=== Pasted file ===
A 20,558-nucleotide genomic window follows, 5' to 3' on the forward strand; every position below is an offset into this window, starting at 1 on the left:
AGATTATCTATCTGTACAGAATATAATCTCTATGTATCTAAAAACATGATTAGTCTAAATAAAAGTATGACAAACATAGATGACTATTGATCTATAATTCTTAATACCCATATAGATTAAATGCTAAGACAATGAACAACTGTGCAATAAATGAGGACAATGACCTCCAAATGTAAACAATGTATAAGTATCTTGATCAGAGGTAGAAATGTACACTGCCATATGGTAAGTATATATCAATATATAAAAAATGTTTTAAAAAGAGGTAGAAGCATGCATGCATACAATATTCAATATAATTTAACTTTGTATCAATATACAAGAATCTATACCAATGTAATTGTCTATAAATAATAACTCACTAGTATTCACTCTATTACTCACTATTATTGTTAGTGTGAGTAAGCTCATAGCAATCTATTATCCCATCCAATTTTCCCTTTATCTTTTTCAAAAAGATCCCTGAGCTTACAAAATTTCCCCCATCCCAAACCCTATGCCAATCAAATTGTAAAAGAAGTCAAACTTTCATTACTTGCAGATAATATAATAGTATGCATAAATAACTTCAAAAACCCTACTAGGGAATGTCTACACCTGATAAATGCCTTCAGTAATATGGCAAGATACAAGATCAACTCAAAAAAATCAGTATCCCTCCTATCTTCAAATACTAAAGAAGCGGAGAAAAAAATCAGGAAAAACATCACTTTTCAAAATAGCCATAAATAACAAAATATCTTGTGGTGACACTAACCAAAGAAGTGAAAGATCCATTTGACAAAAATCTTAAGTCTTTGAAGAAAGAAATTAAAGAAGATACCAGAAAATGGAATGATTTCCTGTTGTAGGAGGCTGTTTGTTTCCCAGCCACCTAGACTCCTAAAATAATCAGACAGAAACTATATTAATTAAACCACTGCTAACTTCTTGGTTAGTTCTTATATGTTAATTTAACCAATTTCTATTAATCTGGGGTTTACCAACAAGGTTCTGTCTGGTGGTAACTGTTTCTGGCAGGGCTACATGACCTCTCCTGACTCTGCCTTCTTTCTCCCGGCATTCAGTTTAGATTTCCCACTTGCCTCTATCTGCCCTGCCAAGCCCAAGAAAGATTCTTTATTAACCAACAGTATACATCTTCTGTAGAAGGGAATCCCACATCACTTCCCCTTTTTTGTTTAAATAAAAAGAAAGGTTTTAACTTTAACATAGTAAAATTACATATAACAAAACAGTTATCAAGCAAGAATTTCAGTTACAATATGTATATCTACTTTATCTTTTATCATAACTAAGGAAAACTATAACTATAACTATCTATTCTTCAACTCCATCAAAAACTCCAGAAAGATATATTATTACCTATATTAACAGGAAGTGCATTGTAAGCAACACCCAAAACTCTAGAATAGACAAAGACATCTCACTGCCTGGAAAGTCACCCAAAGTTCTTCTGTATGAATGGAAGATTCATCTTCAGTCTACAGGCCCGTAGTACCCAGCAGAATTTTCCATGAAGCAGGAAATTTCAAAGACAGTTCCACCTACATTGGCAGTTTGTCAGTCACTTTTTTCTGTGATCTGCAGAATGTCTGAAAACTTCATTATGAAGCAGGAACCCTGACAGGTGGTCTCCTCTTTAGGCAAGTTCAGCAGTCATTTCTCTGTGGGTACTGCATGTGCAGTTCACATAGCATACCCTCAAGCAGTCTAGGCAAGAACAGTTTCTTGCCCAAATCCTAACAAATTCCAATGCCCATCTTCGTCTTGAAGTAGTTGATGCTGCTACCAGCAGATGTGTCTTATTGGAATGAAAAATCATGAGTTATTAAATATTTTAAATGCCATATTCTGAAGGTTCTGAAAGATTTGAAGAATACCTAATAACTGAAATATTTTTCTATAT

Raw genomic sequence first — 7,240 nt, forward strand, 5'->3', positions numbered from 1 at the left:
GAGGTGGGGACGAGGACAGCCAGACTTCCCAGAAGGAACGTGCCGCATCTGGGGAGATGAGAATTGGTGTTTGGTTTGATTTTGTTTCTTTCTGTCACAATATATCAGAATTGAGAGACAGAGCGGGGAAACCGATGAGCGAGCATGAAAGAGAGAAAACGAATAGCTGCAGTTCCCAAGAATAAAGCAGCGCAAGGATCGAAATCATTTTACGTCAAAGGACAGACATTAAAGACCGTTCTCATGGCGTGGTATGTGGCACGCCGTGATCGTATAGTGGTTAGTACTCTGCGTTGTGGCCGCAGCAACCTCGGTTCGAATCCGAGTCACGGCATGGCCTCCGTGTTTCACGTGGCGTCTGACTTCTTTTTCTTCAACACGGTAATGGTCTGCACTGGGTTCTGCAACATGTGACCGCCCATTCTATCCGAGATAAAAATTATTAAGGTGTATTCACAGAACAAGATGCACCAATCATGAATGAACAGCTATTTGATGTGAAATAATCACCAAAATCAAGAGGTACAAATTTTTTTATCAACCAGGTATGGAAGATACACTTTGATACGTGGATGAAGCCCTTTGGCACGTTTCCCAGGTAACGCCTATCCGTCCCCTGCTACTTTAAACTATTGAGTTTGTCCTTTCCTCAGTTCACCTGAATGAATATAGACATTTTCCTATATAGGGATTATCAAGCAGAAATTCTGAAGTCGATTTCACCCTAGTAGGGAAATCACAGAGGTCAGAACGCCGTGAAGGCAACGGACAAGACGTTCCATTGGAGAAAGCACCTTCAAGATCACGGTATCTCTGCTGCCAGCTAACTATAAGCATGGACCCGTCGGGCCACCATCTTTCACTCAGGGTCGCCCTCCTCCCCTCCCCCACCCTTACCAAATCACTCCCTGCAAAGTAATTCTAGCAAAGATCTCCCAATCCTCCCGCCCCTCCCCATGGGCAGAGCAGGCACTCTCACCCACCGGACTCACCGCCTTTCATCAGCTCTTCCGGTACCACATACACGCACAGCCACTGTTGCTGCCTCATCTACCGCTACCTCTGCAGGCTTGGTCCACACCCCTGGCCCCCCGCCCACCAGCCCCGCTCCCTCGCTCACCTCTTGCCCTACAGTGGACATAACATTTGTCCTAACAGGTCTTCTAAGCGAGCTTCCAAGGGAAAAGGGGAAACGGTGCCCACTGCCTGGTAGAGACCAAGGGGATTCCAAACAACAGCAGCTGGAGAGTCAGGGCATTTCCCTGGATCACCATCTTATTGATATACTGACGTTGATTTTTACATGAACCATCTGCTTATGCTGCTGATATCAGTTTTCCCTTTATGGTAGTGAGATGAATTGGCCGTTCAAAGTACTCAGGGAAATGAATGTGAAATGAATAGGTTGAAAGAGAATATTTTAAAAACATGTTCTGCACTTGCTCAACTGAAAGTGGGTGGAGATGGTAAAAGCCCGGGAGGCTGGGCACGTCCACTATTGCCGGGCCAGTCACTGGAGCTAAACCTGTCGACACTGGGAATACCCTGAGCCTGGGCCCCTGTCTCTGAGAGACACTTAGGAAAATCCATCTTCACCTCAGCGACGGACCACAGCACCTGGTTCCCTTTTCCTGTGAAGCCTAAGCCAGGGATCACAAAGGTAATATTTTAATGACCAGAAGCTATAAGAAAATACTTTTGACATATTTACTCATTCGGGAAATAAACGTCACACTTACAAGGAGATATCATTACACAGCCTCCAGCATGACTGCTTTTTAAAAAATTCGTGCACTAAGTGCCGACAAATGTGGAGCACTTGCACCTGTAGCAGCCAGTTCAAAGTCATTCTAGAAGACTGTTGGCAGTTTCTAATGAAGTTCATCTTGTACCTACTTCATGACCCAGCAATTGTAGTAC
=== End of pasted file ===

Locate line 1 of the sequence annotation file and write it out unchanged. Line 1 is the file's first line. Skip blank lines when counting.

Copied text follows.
A 20,558-nucleotide genomic window follows, 5' to 3' on the forward strand; every position below is an offset into this window, starting at 1 on the left: